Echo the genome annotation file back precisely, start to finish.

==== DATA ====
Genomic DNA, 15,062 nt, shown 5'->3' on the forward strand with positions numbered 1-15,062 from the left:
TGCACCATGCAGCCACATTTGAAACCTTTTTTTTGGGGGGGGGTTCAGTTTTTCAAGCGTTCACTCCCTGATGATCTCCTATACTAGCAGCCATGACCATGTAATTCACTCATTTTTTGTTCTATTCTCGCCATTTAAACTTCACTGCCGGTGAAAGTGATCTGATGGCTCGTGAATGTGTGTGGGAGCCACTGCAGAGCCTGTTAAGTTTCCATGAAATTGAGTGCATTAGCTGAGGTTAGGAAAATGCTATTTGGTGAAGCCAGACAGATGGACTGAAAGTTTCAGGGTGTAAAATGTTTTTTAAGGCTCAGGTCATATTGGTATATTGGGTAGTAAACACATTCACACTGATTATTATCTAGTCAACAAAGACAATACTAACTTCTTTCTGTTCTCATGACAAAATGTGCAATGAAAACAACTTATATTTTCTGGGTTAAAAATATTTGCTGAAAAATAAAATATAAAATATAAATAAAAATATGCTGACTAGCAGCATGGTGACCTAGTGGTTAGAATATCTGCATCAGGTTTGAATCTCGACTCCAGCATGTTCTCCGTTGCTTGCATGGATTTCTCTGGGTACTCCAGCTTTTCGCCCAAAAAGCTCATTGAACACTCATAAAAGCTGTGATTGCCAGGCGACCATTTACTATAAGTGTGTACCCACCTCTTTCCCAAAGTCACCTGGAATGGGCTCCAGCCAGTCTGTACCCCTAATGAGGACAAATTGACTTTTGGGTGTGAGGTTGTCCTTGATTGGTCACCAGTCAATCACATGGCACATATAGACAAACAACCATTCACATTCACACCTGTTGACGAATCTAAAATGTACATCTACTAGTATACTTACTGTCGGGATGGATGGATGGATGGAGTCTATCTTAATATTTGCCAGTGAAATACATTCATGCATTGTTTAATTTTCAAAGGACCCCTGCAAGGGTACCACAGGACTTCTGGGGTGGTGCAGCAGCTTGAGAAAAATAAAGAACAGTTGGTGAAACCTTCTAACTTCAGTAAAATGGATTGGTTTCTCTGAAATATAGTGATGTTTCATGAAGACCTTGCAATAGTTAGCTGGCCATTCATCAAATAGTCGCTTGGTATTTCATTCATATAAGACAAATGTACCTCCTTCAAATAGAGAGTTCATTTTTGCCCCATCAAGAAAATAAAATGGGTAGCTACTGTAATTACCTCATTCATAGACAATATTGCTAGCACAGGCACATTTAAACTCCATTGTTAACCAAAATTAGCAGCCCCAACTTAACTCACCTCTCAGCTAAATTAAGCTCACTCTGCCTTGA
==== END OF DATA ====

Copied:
Genomic DNA, 15,062 nt, shown 5'->3' on the forward strand with positions numbered 1-15,062 from the left:
TGCACCATGCAGCCACATTTGAAACCTTTTTTTTGGGGGGGGGTTCAGTTTTTCAAGCGTTCACTCCCTGATGATCTCCTATACTAGCAGCCATGACCATGTAATTCACTCATTTTTTGTTCTATTCTCGCCATTTAAACTTCACTGCCGGTGAAAGTGATCTGATGGCTCGTGAATGTGTGTGGGAGCCACTGCAGAGCCTGTTAAGTTTCCATGAAATTGAGTGCATTAGCTGAGGTTAGGAAAATGCTATTTGGTGAAGCCAGACAGATGGACTGAAAGTTTCAGGGTGTAAAATGTTTTTTAAGGCTCAGGTCATATTGGTATATTGGGTAGTAAACACATTCACACTGATTATTATCTAGTCAACAAAGACAATACTAACTTCTTTCTGTTCTCATGACAAAATGTGCAATGAAAACAACTTATATTTTCTGGGTTAAAAATATTTGCTGAAAAATAAAATATAAAATATAAATAAAAATATGCTGACTAGCAGCATGGTGACCTAGTGGTTAGAATATCTGCATCAGGTTTGAATCTCGACTCCAGCATGTTCTCCGTTGCTTGCATGGATTTCTCTGGGTACTCCAGCTTTTCGCCCAAAAAGCTCATTGAACACTCATAAAAGCTGTGATTGCCAGGCGACCATTTACTATAAGTGTGTACCCACCTCTTTCCCAAAGTCACCTGGAATGGGCTCCAGCCAGTCTGTACCCCTAATGAGGACAAATTGACTTTTGGGTGTGAGGTTGTCCTTGATTGGTCACCAGTCAATCACATGGCACATATAGACAAACAACCATTCACATTCACACCTGTTGACGAATCTAAAATGTACATCTACTAGTATACTTACTGTCGGGATGGATGGATGGATGGAGTCTATCTTAATATTTGCCAGTGAAATACATTCATGCATTGTTTAATTTTCAAAGGACCCCTGCAAGGGTACCACAGGACTTCTGGGGTGGTGCAGCAGCTTGAGAAAAATAAAGAACAGTTGGTGAAACCTTCTAACTTCAGTAAAATGGATTGGTTTCTCTGAAATATAGTGATGTTTCATGAAGACCTTGCAATAGTTAGCTGGCCATTCATCAAATAGTCGCTTGGTATTTCATTCATATAAGACAAATGTACCTCCTTCAAATAGAGAGTTCATTTTTGCCCCATCAAGAAAATAAAATGGGTAGCTACTGTAATTACCTCATTCATAGACAATATTGCTAGCACAGGCACATTTAAACTCCATTGTTAACCAAAATTAGCAGCCCCAACTTAACTCACCTCTCAGCTAAATTAAGCTCACTCTGCCTTGA